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Monday 19 Feb 2018 | 08:59 | SYDNEY
Monday 19 Feb 2018 | 08:59 | SYDNEY

Leahy's legacy



7 July 2008 10:48

So Chief of Army Peter Leahy has retired, having presided over a substantial boost in Australian Army size and capability. Leahy is very much of the new school that sees counter-insurgency as the way of future war:

"What we are seeing and will see increasingly in the future is that deployments will be land-centric. The army is naturally the force best suited to working among populations. Post-Iraq it's not a momentum that's going to subside." Leahy argues that the post-Cold War era has led to a "democratisation of lethality" as insurgents use more powerful weapons such as rocket-propelled grenades and roadside bombs. The enemy has vacated an ordered battlefield and gone to the cities, he says.

Certainly our enemies in Iraq and Afghanistan have done this. But Leahy's assumption seems to be the same one US Defense Secretary Gates has made, and which Hugh White cogently criticised on this blog. The nub of the problem is that although state-on-state warfare has gone into decline, our region is in flux, and the realignment of power may create friction. We should not assume future warfare will resemble the last 20 years rather than the last 200.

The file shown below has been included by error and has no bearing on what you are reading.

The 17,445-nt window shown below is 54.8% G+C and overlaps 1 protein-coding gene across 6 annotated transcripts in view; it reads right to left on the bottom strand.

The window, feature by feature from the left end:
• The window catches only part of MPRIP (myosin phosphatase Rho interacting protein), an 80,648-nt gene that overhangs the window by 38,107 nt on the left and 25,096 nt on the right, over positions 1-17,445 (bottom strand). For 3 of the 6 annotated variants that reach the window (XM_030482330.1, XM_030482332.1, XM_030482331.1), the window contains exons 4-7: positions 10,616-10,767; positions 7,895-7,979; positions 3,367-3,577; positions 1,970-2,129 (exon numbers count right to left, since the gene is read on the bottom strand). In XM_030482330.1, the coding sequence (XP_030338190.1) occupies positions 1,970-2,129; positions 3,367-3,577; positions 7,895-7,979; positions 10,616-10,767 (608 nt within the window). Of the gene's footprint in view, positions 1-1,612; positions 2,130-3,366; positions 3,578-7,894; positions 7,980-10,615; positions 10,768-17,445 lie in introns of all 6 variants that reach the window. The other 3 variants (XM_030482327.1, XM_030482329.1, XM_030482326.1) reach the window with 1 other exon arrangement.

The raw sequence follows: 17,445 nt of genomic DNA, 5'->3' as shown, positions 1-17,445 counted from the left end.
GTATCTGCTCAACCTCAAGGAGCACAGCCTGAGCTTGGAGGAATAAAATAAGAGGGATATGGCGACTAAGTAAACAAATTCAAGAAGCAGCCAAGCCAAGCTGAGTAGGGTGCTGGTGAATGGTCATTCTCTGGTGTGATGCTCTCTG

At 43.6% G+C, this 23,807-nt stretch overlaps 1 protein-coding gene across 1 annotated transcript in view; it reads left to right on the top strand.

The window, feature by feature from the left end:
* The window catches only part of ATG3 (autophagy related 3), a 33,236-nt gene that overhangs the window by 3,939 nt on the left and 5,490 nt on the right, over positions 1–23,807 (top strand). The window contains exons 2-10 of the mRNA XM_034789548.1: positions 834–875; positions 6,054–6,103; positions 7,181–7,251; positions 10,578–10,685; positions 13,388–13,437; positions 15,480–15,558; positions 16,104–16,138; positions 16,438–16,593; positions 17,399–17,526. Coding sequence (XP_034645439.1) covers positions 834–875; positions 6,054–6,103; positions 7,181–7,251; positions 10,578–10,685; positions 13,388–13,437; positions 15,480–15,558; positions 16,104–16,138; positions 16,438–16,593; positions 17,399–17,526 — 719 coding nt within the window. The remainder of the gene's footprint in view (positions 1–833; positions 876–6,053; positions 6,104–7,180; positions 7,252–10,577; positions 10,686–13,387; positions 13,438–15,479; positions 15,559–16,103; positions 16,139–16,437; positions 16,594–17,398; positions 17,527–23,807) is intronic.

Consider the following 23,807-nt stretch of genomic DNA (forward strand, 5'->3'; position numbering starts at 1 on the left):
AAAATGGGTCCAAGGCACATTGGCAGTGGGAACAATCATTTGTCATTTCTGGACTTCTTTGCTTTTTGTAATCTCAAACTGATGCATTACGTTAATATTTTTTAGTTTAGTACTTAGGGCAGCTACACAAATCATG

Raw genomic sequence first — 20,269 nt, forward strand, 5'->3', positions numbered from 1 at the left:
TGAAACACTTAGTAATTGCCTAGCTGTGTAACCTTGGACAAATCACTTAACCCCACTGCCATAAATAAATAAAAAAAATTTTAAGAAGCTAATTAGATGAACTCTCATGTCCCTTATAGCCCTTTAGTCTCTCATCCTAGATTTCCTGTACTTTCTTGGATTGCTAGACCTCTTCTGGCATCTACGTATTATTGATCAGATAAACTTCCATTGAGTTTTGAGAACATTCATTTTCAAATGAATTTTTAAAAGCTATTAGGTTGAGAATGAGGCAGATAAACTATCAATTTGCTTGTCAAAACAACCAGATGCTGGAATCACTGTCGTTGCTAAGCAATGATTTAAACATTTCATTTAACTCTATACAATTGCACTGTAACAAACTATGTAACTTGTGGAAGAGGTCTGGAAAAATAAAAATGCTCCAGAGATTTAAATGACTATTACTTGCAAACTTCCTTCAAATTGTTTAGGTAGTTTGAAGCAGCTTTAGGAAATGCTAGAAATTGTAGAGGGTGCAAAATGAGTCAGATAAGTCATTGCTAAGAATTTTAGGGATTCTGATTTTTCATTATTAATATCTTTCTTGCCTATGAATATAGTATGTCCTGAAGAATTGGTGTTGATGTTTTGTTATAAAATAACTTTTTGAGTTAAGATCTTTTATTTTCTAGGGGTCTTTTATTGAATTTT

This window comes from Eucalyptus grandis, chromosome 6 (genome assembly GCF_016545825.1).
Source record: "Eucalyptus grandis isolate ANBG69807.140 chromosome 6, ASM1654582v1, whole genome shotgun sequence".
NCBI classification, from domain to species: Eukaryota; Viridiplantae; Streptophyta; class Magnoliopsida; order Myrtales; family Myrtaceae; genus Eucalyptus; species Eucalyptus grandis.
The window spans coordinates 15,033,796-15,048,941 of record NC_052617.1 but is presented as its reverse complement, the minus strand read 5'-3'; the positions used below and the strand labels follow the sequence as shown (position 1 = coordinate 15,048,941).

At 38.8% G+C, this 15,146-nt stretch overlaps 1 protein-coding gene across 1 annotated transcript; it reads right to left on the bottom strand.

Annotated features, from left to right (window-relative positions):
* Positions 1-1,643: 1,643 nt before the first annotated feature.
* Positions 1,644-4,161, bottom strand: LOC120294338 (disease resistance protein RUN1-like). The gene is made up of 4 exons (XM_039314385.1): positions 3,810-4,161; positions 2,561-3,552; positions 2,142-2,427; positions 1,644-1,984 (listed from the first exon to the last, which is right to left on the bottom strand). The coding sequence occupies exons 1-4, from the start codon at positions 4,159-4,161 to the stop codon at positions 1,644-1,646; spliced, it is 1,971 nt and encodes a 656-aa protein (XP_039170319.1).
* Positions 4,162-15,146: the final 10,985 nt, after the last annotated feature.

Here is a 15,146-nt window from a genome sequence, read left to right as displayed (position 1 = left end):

Besides, the Iraq war in particular was a war of choice, and improving our military capability for such operations will only tempt politicians to conduct more of them.

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